Steroids are artificially produced hormones that are the same as, or similar to, androgens, the male-type sex hormones in the body. There are more than 100 variations of anabolic steroids. The most powerful androgen is testosterone(pronounced: tess-TOSS-tuh-rone). Although testosterone is mainly a mature male hormone, girls’ bodies produce smaller amounts. Testosterone helps build muscle and promotes the masculine traits that guys develop during puberty, such as deepening of the voice and growth of body hair. Testosterone levels can also affect how aggressive a person is.
Athletes sometimes take anabolic steroids because of their testosterone-like effects.
How Do Steroids Work?
Steroids stimulate muscle tissue to grow and “bulk up” in response to training by mimicking the effect of naturally produced testosterone on the body. Anabolic steroids can remain in the body anywhere from a couple of days to about a year. Steroids have become popular because they may improve endurance, strength, and muscle mass. However, research has not shown that steroids improve skill, agility, or athletic performance.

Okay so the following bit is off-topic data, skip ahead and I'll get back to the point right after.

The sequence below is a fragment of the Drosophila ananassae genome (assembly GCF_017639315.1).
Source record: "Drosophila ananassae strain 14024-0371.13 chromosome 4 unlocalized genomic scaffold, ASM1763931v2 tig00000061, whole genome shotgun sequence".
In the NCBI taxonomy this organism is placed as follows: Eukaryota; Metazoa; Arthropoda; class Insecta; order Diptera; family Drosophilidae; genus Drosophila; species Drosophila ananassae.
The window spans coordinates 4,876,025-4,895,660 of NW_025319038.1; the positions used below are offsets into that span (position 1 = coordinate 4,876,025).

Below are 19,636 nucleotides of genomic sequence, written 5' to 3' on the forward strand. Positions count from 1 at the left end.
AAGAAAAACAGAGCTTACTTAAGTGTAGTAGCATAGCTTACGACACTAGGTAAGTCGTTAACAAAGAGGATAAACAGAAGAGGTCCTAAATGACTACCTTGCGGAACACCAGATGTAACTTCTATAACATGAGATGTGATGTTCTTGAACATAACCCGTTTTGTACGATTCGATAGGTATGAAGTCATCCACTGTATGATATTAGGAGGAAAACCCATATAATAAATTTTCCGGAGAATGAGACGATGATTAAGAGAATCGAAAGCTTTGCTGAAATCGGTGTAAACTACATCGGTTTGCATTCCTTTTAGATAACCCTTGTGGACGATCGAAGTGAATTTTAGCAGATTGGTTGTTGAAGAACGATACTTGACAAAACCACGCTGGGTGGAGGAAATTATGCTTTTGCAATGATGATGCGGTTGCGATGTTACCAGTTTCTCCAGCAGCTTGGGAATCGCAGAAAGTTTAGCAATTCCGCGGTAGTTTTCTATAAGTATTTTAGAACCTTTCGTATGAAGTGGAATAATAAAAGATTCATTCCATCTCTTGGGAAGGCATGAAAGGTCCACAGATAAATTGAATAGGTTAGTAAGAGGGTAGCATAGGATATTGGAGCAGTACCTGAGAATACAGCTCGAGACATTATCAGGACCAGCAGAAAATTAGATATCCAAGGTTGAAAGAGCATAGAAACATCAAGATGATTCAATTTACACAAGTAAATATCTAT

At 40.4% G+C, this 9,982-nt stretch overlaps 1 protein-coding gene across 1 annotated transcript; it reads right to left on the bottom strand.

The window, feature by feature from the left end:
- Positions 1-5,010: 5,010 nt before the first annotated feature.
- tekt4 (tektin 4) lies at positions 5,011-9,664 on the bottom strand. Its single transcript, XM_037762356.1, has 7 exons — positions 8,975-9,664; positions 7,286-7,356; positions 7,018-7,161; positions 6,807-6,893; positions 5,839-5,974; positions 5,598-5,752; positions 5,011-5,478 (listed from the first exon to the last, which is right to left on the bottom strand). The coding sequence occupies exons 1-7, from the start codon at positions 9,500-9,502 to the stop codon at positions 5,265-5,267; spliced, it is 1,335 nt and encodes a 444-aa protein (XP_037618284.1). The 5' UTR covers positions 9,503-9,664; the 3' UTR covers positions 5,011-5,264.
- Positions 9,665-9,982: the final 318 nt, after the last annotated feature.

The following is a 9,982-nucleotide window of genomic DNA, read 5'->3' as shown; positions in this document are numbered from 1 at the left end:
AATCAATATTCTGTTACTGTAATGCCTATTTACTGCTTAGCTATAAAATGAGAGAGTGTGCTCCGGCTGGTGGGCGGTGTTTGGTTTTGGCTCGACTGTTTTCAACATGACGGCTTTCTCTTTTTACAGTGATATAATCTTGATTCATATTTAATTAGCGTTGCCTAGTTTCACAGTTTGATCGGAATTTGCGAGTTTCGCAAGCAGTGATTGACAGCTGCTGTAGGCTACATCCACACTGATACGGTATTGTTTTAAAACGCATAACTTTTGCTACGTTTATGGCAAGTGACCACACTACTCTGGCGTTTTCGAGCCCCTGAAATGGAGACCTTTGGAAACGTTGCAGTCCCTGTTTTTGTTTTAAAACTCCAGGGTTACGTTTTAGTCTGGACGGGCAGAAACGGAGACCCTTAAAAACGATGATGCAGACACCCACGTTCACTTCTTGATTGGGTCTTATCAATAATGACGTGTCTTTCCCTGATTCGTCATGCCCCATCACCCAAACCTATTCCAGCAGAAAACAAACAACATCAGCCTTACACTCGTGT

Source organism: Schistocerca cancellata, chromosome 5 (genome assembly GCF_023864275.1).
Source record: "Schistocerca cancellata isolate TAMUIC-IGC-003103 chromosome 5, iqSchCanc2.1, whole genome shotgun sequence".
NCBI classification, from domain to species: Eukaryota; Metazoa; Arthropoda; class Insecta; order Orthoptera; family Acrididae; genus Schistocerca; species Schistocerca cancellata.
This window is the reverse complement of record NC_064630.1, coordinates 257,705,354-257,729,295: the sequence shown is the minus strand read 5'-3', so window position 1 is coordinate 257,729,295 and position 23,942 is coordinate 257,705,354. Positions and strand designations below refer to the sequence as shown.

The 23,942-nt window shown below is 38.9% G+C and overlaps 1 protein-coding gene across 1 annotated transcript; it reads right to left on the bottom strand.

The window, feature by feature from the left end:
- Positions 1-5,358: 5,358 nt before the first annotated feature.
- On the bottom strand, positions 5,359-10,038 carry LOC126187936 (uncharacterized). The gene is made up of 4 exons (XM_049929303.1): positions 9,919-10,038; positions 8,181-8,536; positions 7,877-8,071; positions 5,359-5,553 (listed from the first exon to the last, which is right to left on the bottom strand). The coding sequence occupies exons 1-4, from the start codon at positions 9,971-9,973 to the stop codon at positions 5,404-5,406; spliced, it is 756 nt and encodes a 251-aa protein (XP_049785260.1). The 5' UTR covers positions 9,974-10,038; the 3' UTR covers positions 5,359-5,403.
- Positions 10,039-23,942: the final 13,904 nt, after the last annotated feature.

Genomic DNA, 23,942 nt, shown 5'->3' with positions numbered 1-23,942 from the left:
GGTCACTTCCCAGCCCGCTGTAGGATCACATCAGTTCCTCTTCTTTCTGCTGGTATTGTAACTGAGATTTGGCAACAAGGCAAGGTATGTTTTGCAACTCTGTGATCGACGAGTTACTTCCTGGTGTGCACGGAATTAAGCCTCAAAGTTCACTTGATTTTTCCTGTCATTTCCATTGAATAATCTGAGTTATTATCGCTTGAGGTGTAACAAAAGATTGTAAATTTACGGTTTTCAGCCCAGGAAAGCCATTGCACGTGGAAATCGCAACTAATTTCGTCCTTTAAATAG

Steroids can also have serious psychological side effects. Some users may become aggressive or combative, believe things that aren’t true (delusions), or have extreme feelings of mistrust or fear (paranoia). And people who use steroids also appear to be at higher risk for using other drugs, such as alcohol or cocaine, often to counteract some of the negative effects of steroids.
Steroid users who inject the drugs with a needle are at risk for infection with HIV (human immunodeficiency virus), the virus that causes AIDS, if they share needles with other users. People who use dirty needles are also at risk for contracting hepatitis, a liver disease, or bacterial endocarditis, an infection of the inner lining of the heart.